Coronation pushes tourism but economy still shaky

Tourism businesses in London are preparing for the coronation of Prince Charles, set to take place in May, which is expected to bring a much-needed boost to the industry that has been hit hard by the pandemic. Hotels are offering coronation-themed packages and menus, while souvenir shops have stocked up on memorabilia ranging from tea towels to bobblehead figures. The Dorchester Hotel is serving a lavish coronation cake, while the Royal Lancaster London hotel is offering afternoon tea inspired by Charles’ favourites. Tour operators are also offering special coronation-themed tours of London’s landmarks.

The boost to the tourism industry is expected to provide a cash infusion to central London businesses, particularly hotels, pubs, and restaurants, but it is unlikely to do much to help U.K. residents who are grappling with an economy on the brink of recession and a cost-of-living crisis that has led to months of strikes by workers seeking pay rises.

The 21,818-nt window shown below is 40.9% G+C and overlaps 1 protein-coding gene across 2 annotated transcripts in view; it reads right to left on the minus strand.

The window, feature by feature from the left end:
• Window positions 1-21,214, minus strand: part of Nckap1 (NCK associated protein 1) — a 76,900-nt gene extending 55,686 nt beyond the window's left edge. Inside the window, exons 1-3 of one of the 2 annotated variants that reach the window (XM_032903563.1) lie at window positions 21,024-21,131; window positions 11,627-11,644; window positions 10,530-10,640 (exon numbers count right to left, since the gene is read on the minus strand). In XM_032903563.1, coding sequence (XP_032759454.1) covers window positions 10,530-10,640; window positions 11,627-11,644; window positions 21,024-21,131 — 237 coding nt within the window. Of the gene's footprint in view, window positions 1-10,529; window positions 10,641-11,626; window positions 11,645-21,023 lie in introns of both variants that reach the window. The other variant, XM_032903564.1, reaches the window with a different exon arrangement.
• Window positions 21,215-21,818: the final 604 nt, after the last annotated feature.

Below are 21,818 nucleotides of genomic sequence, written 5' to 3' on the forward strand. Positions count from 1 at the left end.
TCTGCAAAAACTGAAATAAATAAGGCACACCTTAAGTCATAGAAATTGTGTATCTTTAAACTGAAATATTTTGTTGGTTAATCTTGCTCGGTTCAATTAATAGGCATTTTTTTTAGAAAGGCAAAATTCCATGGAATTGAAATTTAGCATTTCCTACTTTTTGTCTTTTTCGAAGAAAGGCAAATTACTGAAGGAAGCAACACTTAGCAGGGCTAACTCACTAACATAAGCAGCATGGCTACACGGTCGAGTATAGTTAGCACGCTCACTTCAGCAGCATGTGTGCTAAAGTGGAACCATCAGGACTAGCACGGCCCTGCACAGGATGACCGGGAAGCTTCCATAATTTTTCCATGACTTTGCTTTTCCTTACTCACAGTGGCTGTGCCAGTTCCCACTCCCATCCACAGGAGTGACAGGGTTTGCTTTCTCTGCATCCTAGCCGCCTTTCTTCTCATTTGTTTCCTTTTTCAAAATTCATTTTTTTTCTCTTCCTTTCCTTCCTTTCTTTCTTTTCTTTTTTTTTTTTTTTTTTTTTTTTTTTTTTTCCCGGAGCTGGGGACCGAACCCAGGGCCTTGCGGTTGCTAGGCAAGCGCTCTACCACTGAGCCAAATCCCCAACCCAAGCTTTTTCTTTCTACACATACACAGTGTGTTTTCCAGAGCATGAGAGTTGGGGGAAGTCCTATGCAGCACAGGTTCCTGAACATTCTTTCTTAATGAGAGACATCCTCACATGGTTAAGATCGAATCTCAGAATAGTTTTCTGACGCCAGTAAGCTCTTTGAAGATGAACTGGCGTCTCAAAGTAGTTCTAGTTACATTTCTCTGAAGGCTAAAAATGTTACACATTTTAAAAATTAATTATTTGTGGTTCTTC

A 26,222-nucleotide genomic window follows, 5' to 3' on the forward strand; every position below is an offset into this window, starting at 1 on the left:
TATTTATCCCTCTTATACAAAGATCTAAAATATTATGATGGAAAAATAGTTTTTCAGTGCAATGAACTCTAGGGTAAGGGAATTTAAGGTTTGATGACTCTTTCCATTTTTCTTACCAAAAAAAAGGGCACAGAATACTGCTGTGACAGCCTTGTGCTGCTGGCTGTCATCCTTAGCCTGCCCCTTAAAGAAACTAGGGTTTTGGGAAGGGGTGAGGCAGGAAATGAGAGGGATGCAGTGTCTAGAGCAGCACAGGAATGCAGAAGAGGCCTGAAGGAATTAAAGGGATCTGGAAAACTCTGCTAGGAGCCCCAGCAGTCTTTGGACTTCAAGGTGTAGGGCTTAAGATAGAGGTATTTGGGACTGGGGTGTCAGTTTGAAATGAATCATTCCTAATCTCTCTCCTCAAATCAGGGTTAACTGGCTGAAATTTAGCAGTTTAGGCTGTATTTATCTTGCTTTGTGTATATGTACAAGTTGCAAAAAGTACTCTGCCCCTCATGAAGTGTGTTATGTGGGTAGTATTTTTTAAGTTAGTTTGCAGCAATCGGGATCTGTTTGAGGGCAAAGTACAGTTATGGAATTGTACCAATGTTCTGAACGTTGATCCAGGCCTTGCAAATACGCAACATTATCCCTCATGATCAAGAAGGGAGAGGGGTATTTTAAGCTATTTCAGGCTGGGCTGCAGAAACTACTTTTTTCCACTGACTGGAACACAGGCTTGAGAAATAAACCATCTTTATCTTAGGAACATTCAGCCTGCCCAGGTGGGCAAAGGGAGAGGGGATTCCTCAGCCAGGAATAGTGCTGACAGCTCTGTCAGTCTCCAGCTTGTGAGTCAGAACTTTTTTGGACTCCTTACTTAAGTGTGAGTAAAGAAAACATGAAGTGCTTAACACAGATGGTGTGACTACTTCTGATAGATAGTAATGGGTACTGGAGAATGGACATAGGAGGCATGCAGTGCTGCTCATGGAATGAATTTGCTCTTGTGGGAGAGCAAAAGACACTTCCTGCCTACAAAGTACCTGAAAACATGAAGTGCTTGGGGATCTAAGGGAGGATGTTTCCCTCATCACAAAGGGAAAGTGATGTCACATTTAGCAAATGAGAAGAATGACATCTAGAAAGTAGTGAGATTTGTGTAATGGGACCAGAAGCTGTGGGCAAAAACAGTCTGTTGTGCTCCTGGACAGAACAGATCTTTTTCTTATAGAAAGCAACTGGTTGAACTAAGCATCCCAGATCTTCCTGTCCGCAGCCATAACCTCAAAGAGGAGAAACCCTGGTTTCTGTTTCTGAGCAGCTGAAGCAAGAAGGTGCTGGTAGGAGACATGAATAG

Officials hope that the coronation will give the country’s tourism industry a much-needed boost after two years of COVID-19 shutdowns. The U.K. received 29.7 million visits last year, which is almost a third less than in 2019. Patricia Yates, CEO of VisitBritain, believes that events like this will kick-start the recovery and put Britain on the world stage again. History, heritage, and the royals are the biggest draws for international tourists, particularly Americans, who are driving the U.K.’s tourism recovery.

While the hospitality industry will benefit, organizing the coronation is an expensive undertaking, with some reports estimating that it could cost as much as £100 million. Additionally, an extra public holiday on May 8 means a lost day of productivity. The British economy has been stagnant since the beginning of last year due to high inflation that is squeezing households and small businesses. The IMF expects U.K. output to shrink more than any other major economy this year, and nurses, teachers, postal workers, and others have been striking for higher wages to keep up with the soaring cost of living.

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